Budgeting can seem a lot like dieting if you feel like you’re being deprived of something you’ve always had. That’s why so many people never budget to begin with, which I believe is a big mistake.
Habits guide my spending decisions more than my actual budget. When contemplating a purchase, I ask myself a few questions to avoid buying something that I might regret:
- Is this a want or a need?
- Can I afford it?
- Will this enhance my life?
When I choose to buy something after answering those questions, I can do so without feeling guilty. I also don’t need to worry about overspending because of those savings habits I mentioned, which have become personal money mantras.
Here are a few examples to show you how I apply them in my daily life:
Know what things should cost
If you’ve ever watched “The Price is Right,” you know that half of America has no clue how much things cost. Once you understand the way retailers price items, you can decide what’s an acceptable amount you’re willing to pay.
Not all sales are equal
Retailers will plaster the word “sale” on just about anything because many shoppers will trust that they’re getting a good deal if it’s on sale. We know better than that. While I usually buy discounted items, I recognize that the word “sale” is part of corporate America’s marketing strategy to get you to spend more. Be a skeptical shopper.
Reject brand loyalty
Apple is just one example of a company that has enormous power over its customers. This is obvious by folks with perfectly acceptable phones who stand in line to trade-up to the company’s latest and greatest iPhone every September. Apple also has other expensive items to feed your addiction, such as the iPad and Apple Watch, which essentially perform the same functions as the phone. While these products may be great, think about how much money you could save if you considered what other brands have to offer.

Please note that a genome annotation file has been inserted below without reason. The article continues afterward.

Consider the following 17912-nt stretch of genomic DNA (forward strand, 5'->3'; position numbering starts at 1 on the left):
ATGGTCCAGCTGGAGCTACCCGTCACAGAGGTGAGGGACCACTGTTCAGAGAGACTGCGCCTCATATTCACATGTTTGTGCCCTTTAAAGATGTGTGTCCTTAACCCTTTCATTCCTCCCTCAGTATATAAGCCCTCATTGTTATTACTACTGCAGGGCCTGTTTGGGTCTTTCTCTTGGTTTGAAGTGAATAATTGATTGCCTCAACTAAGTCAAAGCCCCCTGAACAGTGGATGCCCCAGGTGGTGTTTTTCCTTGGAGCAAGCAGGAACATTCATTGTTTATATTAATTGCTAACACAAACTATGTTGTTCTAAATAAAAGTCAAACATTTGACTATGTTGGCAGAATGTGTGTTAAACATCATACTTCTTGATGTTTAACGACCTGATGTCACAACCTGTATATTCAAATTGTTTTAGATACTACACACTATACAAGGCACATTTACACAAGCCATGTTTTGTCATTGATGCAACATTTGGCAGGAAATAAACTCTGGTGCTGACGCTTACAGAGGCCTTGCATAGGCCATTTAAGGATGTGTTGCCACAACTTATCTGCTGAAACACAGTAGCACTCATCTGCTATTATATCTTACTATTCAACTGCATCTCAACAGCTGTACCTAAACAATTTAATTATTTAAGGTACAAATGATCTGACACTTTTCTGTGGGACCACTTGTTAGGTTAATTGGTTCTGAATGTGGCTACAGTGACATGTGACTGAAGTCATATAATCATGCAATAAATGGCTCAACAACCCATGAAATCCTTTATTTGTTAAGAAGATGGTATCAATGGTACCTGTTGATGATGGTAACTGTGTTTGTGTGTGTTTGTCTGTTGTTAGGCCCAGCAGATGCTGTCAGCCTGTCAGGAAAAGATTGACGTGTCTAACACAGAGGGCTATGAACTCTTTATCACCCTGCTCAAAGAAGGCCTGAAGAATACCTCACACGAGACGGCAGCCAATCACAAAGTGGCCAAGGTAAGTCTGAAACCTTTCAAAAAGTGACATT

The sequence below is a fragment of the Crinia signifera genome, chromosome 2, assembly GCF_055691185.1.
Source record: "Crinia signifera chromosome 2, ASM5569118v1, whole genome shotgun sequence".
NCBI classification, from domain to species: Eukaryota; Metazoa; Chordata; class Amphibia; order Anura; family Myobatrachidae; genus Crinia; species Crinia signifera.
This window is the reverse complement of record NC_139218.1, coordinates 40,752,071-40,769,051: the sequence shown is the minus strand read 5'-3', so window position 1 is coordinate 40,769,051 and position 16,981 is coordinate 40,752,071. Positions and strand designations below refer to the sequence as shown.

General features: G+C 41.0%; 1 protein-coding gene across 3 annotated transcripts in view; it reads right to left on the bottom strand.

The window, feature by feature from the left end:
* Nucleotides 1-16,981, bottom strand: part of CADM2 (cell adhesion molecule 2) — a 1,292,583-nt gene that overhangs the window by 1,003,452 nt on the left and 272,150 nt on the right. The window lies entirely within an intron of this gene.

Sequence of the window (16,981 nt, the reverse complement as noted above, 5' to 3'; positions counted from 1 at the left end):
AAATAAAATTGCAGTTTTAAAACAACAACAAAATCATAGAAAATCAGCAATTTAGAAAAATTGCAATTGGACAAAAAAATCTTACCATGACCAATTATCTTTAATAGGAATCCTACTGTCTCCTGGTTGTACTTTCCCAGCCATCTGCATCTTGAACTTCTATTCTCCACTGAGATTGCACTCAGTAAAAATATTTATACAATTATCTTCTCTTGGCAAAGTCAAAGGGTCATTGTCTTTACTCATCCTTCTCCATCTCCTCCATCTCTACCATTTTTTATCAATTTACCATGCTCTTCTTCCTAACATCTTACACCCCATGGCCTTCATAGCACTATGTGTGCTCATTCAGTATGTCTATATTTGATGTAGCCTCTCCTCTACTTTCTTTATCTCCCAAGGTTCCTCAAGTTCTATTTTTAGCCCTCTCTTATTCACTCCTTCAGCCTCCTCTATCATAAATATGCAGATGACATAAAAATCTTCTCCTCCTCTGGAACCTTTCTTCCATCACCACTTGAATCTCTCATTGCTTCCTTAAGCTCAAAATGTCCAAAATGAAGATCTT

Can I fix what I already have?
When something breaks, it doesn’t automatically have to go in the trash can. For example, wear and tear was taking a toll on a pair of my shoes. Instead of spending another $75 for a replacement pair, I used super glue to fix damage to the side of my shoes and then I used Mr. Clean Magic Eraser (generic version) to make them look brand new again.
Shop in store, buy online
A major downside to online shopping is that you can’t try on clothing or shoes before you make a purchase. That’s why I prefer to shop in brick-and-mortar stores and then go home to search for the best price on Google. This method also gives you more time to think about whether you really want or need the item in the first place, eliminating impulse spending.
Get every discount possible
One great thing about living in the digital age is that we no longer have to wait for a Sunday newspaper to clip coupons or find out what’s on sale. It’s all just a Google search away these days. In addition to maximizing store incentives, I save on online purchases by using TopCashBack, Ibotta, Swagbucks and shopping portals linked to my credit cards.
Banking should be free
Banks need our deposits in order to continue making loans, which earns them billions of dollars through interest. In return, I believe basic checking and savings accounts should be free. After all, the banks aren’t paying out much interest on our deposits, so why pay them? Consider a checking account like Capital One 360 to avoid being hit with monthly maintenance fees.
Your credit card should pay you
Like commercial banks, credit card companies are in the business of making money, but they’re not making it from me — they’re paying me. Right now, there are at least a dozen good rewards credit cards on the market, including some that pay 2% cash back on all purchases. Find a card that suits your lifestyle and pay it off in full every month to avoid interest charges. That’s the only way to go.
It doesn’t matter what other people think
This mantra has probably saved me more money than all of the other things I’ve mentioned in this article combined. My goal in life is to pack in as many experiences as I can, not to accumulate fancy cars, expensive clothing and silly gadgets that “everyone else” is buying. You have to define what really matters in your life and surround yourself with people who share similar beliefs. I’ve never met anyone who was happy trying to be someone else.